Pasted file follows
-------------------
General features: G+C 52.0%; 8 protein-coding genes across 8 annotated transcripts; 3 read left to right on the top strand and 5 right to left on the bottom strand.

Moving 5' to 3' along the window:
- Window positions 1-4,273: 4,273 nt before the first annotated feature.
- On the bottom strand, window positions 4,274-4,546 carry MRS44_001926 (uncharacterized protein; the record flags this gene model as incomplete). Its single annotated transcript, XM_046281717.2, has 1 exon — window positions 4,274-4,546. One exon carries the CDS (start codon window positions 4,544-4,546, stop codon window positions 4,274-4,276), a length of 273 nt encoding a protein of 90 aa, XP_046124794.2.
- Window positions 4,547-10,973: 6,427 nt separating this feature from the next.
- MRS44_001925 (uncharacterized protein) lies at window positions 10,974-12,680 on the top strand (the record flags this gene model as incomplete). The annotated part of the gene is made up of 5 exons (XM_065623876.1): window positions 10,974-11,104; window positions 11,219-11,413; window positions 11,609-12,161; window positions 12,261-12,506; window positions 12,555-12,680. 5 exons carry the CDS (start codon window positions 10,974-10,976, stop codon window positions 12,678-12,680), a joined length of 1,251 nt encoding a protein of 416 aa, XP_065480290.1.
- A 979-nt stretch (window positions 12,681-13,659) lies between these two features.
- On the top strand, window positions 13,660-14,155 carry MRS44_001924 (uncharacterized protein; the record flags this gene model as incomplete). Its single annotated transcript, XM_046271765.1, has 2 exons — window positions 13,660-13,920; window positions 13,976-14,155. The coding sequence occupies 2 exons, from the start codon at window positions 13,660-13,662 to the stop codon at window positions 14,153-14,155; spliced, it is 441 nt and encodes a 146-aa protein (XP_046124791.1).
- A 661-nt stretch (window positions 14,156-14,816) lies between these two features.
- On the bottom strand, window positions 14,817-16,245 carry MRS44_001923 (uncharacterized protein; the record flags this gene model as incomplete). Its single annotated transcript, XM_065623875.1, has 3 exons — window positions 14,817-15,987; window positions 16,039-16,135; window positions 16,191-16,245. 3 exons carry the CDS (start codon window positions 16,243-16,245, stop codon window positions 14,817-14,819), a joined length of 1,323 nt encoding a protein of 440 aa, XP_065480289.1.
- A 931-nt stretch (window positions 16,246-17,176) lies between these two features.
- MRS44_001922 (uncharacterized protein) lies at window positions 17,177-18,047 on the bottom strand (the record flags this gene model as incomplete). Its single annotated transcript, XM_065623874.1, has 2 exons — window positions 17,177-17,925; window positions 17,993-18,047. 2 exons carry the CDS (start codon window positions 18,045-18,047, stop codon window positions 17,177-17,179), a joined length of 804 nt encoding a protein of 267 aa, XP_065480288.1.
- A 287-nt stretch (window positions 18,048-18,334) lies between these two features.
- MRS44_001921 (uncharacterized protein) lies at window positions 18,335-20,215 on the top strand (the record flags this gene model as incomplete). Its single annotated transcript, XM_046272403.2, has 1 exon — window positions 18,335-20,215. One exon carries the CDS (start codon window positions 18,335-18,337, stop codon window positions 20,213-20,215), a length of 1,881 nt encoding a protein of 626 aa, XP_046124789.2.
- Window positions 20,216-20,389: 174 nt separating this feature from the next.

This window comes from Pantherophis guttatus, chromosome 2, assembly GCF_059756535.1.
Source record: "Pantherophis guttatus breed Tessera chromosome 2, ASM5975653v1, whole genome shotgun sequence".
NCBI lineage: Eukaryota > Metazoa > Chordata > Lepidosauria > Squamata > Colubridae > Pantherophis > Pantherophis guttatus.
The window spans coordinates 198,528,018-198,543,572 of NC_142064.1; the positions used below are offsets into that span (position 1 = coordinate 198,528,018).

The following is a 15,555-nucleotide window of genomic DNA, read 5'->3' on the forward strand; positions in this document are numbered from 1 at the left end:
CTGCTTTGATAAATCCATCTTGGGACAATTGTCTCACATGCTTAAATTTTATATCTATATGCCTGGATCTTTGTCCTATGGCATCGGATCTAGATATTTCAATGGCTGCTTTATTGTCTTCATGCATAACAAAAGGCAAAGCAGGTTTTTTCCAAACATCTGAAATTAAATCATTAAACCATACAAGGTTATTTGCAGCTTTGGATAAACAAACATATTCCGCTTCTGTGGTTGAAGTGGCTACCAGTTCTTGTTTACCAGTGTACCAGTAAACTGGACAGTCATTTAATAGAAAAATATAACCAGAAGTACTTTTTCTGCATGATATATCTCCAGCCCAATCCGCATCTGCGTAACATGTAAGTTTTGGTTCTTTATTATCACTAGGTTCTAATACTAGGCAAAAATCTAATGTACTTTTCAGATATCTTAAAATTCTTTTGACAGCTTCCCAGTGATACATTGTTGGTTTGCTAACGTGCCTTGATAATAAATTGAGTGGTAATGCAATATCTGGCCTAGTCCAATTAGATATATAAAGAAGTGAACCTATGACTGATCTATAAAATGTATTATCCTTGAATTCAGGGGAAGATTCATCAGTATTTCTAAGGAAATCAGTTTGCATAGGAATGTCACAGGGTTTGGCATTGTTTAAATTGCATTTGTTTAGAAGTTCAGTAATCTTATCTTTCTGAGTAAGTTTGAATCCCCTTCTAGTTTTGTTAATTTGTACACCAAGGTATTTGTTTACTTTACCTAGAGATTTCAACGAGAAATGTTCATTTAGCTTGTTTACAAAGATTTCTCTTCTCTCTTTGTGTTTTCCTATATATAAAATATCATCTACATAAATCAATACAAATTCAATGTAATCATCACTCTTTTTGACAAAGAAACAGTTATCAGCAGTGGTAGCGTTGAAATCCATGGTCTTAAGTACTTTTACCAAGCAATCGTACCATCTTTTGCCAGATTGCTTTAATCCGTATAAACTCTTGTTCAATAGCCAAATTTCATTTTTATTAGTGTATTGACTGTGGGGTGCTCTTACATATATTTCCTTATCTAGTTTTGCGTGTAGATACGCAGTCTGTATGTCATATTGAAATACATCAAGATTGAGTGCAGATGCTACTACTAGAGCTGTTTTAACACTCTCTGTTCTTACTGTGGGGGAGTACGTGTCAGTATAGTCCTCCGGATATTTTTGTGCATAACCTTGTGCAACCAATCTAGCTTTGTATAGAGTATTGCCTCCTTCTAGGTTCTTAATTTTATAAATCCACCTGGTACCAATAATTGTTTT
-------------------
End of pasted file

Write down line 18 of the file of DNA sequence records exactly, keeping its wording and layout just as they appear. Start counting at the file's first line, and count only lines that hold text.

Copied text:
NCBI lineage: Eukaryota > Metazoa > Chordata > Lepidosauria > Squamata > Colubridae > Pantherophis > Pantherophis guttatus.